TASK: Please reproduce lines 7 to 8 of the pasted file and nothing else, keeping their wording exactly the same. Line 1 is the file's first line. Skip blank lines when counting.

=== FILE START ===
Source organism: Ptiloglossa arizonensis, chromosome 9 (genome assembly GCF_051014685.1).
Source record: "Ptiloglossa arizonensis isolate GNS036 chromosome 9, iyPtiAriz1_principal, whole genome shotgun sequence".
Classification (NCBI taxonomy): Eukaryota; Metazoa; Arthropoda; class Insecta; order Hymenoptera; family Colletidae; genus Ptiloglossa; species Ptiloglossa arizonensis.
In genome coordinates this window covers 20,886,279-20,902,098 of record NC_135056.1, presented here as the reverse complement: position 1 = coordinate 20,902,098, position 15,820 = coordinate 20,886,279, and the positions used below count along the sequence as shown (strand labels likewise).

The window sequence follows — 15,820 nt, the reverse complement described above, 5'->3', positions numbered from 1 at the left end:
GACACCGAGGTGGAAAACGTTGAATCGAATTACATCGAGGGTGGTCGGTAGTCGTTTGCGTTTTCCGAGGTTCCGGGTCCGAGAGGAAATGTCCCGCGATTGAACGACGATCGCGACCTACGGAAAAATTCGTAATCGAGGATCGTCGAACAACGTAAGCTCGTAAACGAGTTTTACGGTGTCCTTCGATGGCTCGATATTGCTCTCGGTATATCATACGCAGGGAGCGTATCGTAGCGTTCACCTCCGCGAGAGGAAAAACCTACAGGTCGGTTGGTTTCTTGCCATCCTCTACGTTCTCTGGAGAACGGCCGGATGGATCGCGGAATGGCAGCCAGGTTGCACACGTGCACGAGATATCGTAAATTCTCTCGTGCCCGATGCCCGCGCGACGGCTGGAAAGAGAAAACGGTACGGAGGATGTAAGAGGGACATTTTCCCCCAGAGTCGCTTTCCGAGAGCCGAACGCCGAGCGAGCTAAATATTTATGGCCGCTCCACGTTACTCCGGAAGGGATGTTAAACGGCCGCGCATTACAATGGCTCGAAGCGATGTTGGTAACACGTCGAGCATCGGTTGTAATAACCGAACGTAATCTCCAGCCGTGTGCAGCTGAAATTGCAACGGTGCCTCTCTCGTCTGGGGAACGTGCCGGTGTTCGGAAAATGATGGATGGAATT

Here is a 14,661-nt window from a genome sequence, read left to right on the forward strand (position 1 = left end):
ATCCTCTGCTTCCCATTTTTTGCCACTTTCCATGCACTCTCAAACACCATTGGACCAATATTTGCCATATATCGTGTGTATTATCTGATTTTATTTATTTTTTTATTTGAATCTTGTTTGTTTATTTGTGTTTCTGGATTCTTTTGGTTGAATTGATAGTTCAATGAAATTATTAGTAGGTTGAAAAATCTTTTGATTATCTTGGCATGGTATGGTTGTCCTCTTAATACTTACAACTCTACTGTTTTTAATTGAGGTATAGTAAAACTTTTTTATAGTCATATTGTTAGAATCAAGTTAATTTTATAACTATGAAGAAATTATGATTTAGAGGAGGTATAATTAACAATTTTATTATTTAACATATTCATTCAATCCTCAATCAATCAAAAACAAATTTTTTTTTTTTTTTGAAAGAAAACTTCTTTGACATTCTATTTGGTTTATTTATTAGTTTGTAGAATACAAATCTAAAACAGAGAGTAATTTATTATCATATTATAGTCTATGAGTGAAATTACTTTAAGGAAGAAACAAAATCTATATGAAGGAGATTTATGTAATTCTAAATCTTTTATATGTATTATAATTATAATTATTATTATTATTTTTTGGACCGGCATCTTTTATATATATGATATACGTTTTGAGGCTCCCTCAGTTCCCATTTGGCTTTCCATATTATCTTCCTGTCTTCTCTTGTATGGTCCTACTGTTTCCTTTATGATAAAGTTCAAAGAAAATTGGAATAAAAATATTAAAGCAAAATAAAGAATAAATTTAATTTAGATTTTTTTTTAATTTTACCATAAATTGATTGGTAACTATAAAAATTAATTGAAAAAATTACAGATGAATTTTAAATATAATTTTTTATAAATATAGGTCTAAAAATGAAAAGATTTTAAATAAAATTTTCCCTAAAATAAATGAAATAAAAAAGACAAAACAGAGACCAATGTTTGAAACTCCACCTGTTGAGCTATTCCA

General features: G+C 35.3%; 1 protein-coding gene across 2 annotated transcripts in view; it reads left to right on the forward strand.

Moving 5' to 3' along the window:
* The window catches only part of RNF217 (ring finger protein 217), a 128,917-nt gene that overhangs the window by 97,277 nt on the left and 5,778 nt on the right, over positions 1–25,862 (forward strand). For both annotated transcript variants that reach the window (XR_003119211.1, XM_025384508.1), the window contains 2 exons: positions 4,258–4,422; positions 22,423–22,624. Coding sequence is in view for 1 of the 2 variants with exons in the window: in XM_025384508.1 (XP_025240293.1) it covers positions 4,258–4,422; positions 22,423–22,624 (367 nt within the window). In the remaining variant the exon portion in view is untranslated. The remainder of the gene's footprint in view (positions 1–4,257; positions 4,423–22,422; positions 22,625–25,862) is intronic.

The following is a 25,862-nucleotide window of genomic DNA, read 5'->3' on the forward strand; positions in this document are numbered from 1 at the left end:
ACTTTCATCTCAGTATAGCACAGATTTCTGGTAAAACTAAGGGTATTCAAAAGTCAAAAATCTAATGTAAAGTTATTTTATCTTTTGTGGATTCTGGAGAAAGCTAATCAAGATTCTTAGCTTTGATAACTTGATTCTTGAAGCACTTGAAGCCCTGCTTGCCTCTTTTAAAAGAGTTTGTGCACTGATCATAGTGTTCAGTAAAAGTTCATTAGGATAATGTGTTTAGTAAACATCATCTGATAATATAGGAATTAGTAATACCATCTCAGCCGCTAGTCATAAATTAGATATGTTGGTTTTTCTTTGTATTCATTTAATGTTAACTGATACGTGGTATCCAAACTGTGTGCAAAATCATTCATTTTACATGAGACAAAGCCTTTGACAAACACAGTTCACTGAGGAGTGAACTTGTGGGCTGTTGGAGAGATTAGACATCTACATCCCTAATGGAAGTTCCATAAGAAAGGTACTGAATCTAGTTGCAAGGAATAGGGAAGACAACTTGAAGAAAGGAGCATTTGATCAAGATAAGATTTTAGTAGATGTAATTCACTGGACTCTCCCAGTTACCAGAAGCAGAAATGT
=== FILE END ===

Here is a 14,661-nt window from a genome sequence, read left to right on the forward strand (position 1 = left end):
ATCCTCTGCTTCCCATTTTTTGCCACTTTCCATGCACTCTCAAACACCATTGGACCAATATTTGCCATATATCGTGTGTATTATCTGATTTTATTTATTTTTTTATTTGAATCTTGTTTGTTTATTTGTGTTTCTGGATTCTTTTGGTTGAATTGATAGTTCAATGAAATTATTAGTAGGTTGAAAAATCTTTTGATTATCTTGGCATGGTATGGTTGTCCTCTTAATACTTACAACTCTACTGTTTTTAATTGAGGTATAGTAAAACTTTTTTATAGTCATATTGTTAGAATCAAGTTAATTTTATAACTATGAAGAAATTATGATTTAGAGGAGGTATAATTAACAATTTTATTATTTAACATATTCATTCAATCCTCAATCAATCAAAAACAAATTTTTTTTTTTTTTTGAAAGAAAACTTCTTTGACATTCTATTTGGTTTATTTATTAGTTTGTAGAATACAAATCTAAAACAGAGAGTAATTTATTATCATATTATAGTCTATGAGTGAAATTACTTTAAGGAAGAAACAAAATCTATATGAAGGAGATTTATGTAATTCTAAATCTTTTATATGTATTATAATTATAATTATTATTATTATTTTTTGGACCGGCATCTTTTATATATATGATATACGTTTTGAGGCTCCCTCAGTTCCCATTTGGCTTTCCATATTATCTTCCTGTCTTCTCTTGTATGGTCCTACTGTTTCCTTTATGATAAAGTTCAAAGAAAATTGGAATAAAAATATTAAAGCAAAATAAAGAATAAATTTAATTTAGATTTTTTTTTAATTTTACCATAAATTGATTGGTAACTATAAAAATTAATTGAAAAAATTACAGATGAATTTTAAATATAATTTTTTATAAATATAGGTCTAAAAATGAAAAGATTTTAAATAAAATTTTCCCTAAAATAAATGAAATAAAAAAGACAAAACAGAGACCAATGTTTGAAACTCCACCTGTTGAGCTATTCCA